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Tuesday, September 14, 2010


What is biofeedback?

Biofeedback is a technique in which people are trained to improve their health by learning to control certain internal bodily processes that normally occur involuntarily, such as heart rate, blood pressure, muscle tension, and skin temperature. These activities can be measured with electrodes and displayed on a monitor viewable by both the patient and their health care provider. The monitor provides feedback to the participant about the internal workings of his or her body. This person can then be taught to use this information to gain control over these "involuntary" activities. Biofeedback is an effective therapy for many conditions, but it is primarily used to treat high blood pressure, tension headache, migraine headache, chronic pain, and urinary incontinence.

Are there different types of biofeedback?

The three most commonly used forms of biofeedback therapy are:

* Electromyography (EMG), which measures muscle tension
* Thermal biofeedback, which measures skin temperature
* Neurofeedback or electroencephalography (EEG), which measures brain wave activity

How does biofeedback work?

Scientists are not able to explain exactly how or why biofeedback works. However, there does seem to be at least one common thread: most people who benefit from biofeedback have conditions that are brought on or made worse by stress. For this reason, many scientists believe that relaxation is the key to successful biofeedback therapy. When a body is repeatedly stressed, internal processes like blood pressure become overactive. Guided by a biofeedback therapist, a person can learn to lower his or her blood pressure through relaxation techniques and mental exercises. When a person successfully relaxes and lowers their blood pressure, the feedback signals reflect this accomplishment. This acts as affirmation and encouragement for the person's continued efforts.

What happens during a biofeedback session?

In a normal biofeedback session, electrodes are attached to the skin. These electrodes then feed information to a small monitoring box that translates the physiologic responses into a tone that varies in pitch, a visual meter that varies in brightness, or a computer screen that varies the lines moving across a grid. The biofeedback therapist then leads the person in mental exercises. Through trial and error, people can soon learn to identify and control the mental activities that will bring about the desired physical changes.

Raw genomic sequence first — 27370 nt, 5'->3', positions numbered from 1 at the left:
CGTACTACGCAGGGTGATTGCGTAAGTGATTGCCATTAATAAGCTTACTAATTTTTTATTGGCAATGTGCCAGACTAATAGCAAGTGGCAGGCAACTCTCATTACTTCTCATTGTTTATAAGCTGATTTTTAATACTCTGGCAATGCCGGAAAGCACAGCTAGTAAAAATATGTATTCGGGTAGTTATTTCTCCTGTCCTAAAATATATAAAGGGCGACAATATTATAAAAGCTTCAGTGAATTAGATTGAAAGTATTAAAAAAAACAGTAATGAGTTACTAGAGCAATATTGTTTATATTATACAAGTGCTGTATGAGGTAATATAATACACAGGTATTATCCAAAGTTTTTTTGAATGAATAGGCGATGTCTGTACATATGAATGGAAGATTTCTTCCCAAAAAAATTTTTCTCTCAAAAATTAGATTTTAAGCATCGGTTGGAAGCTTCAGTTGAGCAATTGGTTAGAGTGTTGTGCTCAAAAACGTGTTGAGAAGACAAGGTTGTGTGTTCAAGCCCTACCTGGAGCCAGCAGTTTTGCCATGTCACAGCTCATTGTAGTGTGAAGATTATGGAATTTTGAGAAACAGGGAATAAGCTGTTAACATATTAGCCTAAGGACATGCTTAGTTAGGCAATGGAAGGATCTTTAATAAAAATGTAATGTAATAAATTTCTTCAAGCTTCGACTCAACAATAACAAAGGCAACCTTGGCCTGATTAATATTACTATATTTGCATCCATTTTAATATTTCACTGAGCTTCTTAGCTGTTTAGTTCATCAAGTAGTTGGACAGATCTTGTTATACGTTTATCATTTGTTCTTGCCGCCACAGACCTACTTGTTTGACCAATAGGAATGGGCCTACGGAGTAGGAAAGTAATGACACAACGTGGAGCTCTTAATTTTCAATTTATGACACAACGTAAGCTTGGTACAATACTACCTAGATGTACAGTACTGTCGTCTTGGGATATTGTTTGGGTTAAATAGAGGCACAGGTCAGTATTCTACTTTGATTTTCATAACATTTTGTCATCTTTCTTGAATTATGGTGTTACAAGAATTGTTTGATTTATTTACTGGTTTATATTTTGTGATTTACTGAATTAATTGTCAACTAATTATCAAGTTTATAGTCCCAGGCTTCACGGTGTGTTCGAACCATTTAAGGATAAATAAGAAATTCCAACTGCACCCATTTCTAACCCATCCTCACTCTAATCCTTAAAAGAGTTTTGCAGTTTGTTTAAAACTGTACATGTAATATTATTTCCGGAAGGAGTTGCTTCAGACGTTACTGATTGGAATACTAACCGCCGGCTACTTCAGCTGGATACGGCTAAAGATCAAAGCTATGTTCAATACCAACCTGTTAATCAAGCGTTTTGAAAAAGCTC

What is biofeedback good for?

Various forms of biofeedback appear to be effective for a range of health problems. For example, biofeedback shows considerable promise for the treatment of urinary incontinence, which affects over 15 million Americans. Many people prefer biofeedback over medicine because of the lack of side effects. Based on findings in clinical studies, the Agency for Health Care Policy and Research has recommended biofeedback therapy as a treatment for urinary incontinence. Biofeedback also appears to be helpful for people with fecal incontinence.

Research also suggests that thermal biofeedback may soothe the symptoms of Raynaud's disease (a condition that causes diminished blood flow to fingers, toes, nose or ears) while EMG biofeedback has been shown to reduce pain, morning stiffness, and the number of tender points in people with fibromyalgia. In addition, a review of scientific clinical studies found that biofeedback may help people with insomnia fall asleep.

Biofeedback can also be used effectively for certain ailments in children. For example, EEG neurofeedback (especially when combined with cognitive therapy) has been reported to improve behavior and intelligence scores in children with attention deficit/hyperactivity disorder (ADHD). Biofeedback combined with fiber may also help relieve abdominal pain in children. Thermal biofeedback helps alleviate migraine and chronic tension headaches among children and adolescents as well.

Biofeedback may also be useful for the following health problems:

* Anorexia nervosa
* Anxiety
* Asthma
* Autism
* Back pain
* Bed wetting
* Chronic pain
* Constipation
* Depression
* Diabetes
* Epilepsy and related seizure disorders
* Fecal incontinence
* Head injuries
* High blood pressure
* Learning disabilities
* Motion sickness
* Muscle spasms
* Sexual disorders, including pain with intercourse
* Spinal cord injuries

How many sessions will I need?

Each session generally lasts less than 1 hour. The number of sessions required depends on the condition being treated. Many people begin to see results within 8 - 10 sessions. Treatment of headache, incontinence, and Raynaud's disease (a condition that causes diminished blood flow to the fingers, toes, nose, or ears) requires at least 10 weekly sessions and then less frequent sessions as health improves. Conditions like high blood pressure, however, usually require 20 weekly biofeedback sessions before improvement can be seen. In addition to these sessions, you will also be taught mental exercises and relaxation techniques that can be done at home and must be practiced at least 5 - 10 minutes every day.

Are there any risks associated with biofeedback?

Biofeedback is considered a safe procedure. No negative side effects have been reported.

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